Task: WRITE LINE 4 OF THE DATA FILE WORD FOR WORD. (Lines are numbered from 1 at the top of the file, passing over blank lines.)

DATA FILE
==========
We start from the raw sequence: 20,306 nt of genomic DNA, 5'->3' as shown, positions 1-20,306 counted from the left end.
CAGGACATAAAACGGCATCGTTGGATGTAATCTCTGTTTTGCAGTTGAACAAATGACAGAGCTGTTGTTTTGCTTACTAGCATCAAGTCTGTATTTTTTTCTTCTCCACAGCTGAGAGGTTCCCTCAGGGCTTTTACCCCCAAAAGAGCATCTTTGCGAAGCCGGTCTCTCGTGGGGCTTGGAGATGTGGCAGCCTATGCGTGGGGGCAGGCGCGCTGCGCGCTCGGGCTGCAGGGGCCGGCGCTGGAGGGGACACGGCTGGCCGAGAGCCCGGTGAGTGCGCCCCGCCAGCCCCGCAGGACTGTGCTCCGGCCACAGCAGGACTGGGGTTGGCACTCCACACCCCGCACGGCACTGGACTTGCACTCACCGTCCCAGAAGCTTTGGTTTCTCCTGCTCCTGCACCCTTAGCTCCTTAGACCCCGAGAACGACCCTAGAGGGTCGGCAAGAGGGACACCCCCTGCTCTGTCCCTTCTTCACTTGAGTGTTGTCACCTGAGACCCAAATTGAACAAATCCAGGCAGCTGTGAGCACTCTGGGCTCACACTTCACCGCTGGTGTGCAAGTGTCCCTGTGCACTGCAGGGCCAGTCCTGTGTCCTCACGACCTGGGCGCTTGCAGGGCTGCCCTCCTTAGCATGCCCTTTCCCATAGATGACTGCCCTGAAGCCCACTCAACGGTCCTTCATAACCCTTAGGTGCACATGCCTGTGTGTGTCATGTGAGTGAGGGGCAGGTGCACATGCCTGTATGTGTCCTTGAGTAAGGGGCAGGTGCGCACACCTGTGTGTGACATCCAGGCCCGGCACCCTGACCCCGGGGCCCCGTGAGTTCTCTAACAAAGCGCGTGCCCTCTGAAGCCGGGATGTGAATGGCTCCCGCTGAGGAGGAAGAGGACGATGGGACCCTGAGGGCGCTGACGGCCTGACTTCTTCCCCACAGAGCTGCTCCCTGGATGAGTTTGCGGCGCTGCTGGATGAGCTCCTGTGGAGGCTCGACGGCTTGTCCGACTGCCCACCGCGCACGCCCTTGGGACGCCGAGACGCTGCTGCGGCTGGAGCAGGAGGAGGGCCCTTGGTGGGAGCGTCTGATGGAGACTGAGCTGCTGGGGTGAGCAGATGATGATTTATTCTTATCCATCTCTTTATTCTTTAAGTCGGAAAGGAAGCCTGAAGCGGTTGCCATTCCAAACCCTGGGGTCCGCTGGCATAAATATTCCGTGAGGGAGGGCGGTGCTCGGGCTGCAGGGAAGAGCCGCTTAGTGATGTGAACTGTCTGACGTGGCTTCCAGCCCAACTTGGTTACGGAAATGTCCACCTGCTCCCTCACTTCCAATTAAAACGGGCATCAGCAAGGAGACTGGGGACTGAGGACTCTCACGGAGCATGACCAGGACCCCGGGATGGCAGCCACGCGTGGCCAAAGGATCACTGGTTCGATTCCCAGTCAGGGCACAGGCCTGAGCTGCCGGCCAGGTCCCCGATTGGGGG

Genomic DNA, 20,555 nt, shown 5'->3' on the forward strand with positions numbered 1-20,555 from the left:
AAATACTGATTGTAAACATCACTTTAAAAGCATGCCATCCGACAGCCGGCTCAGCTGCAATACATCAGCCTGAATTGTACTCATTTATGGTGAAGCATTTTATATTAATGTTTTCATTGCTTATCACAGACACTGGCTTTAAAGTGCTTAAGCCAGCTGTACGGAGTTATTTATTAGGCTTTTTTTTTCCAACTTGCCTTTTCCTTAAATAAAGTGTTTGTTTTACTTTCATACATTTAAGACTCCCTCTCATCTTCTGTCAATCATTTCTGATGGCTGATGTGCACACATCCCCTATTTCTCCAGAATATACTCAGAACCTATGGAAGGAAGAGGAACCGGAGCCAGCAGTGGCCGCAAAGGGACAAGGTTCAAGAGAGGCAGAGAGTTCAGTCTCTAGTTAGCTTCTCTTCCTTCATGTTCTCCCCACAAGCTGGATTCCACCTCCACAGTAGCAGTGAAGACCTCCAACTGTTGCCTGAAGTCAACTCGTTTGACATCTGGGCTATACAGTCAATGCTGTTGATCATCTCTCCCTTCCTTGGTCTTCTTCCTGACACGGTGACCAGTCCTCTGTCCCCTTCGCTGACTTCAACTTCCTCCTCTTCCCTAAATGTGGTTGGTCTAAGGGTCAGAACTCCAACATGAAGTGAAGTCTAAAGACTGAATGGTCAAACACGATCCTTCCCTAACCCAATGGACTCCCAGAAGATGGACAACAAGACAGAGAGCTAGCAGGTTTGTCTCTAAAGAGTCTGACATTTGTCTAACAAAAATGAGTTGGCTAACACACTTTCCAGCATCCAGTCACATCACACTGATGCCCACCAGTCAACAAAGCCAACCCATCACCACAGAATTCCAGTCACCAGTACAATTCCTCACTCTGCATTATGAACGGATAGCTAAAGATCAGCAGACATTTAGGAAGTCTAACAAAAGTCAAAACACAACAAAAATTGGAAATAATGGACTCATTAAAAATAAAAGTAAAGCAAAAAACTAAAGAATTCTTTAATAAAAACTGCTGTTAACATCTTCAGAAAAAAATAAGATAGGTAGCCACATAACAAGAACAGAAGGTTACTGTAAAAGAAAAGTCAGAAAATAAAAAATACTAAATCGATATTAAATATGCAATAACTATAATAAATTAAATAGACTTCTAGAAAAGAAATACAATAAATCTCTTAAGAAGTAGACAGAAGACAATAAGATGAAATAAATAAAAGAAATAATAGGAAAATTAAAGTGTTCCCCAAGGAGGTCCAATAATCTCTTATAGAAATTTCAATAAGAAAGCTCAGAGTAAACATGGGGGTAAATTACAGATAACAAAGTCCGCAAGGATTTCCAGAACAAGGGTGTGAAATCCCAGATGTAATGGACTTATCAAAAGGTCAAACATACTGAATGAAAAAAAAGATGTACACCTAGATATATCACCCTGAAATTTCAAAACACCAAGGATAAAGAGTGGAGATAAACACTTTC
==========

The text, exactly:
AAATACTGATTGTAAACATCACTTTAAAAGCATGCCATCCGACAGCCGGCTCAGCTGCAATACATCAGCCTGAATTGTACTCATTTATGGTGAAGCATTTTATATTAATGTTTTCATTGCTTATCACAGACACTGGCTTTAAAGTGCTTAAGCCAGCTGTACGGAGTTATTTATTAGGCTTTTTTTTTCCAACTTGCCTTTTCCTTAAATAAAGTGTTTGTTTTACTTTCATACATTTAAGACTCCCTCTCATCTTCTGTCAATCATTTCTGATGGCTGATGTGCACACATCCCCTATTTCTCCAGAATATACTCAGAACCTATGGAAGGAAGAGGAACCGGAGCCAGCAGTGGCCGCAAAGGGACAAGGTTCAAGAGAGGCAGAGAGTTCAGTCTCTAGTTAGCTTCTCTTCCTTCATGTTCTCCCCACAAGCTGGATTCCACCTCCACAGTAGCAGTGAAGACCTCCAACTGTTGCCTGAAGTCAACTCGTTTGACATCTGGGCTATACAGTCAATGCTGTTGATCATCTCTCCCTTCCTTGGTCTTCTTCCTGACACGGTGACCAGTCCTCTGTCCCCTTCGCTGACTTCAACTTCCTCCTCTTCCCTAAATGTGGTTGGTCTAAGGGTCAGAACTCCAACATGAAGTGAAGTCTAAAGACTGAATGGTCAAACACGATCCTTCCCTAACCCAATGGACTCCCAGAAGATGGACAACAAGACAGAGAGCTAGCAGGTTTGTCTCTAAAGAGTCTGACATTTGTCTAACAAAAATGAGTTGGCTAACACACTTTCCAGCATCCAGTCACATCACACTGATGCCCACCAGTCAACAAAGCCAACCCATCACCACAGAATTCCAGTCACCAGTACAATTCCTCACTCTGCATTATGAACGGATAGCTAAAGATCAGCAGACATTTAGGAAGTCTAACAAAAGTCAAAACACAACAAAAATTGGAAATAATGGACTCATTAAAAATAAAAGTAAAGCAAAAAACTAAAGAATTCTTTAATAAAAACTGCTGTTAACATCTTCAGAAAAAAATAAGATAGGTAGCCACATAACAAGAACAGAAGGTTACTGTAAAAGAAAAGTCAGAAAATAAAAAATACTAAATCGATATTAAATATGCAATAACTATAATAAATTAAATAGACTTCTAGAAAAGAAATACAATAAATCTCTTAAGAAGTAGACAGAAGACAATAAGATGAAATAAATAAAAGAAATAATAGGAAAATTAAAGTGTTCCCCAAGGAGGTCCAATAATCTCTTATAGAAATTTCAATAAGAAAGCTCAGAGTAAACATGGGGGTAAATTACAGATAACAAAGTCCGCAAGGATTTCCAGAACAAGGGTGTGAAATCCCAGATGTAATGGACTTATCAAAAGGTCAAACATACTGAATGAAAAAAAAGATGTACACCTAGATATATCACCCTGAAATTTCAAAACACCAAGGATAAAGAGTGGAGATAAACACTTTC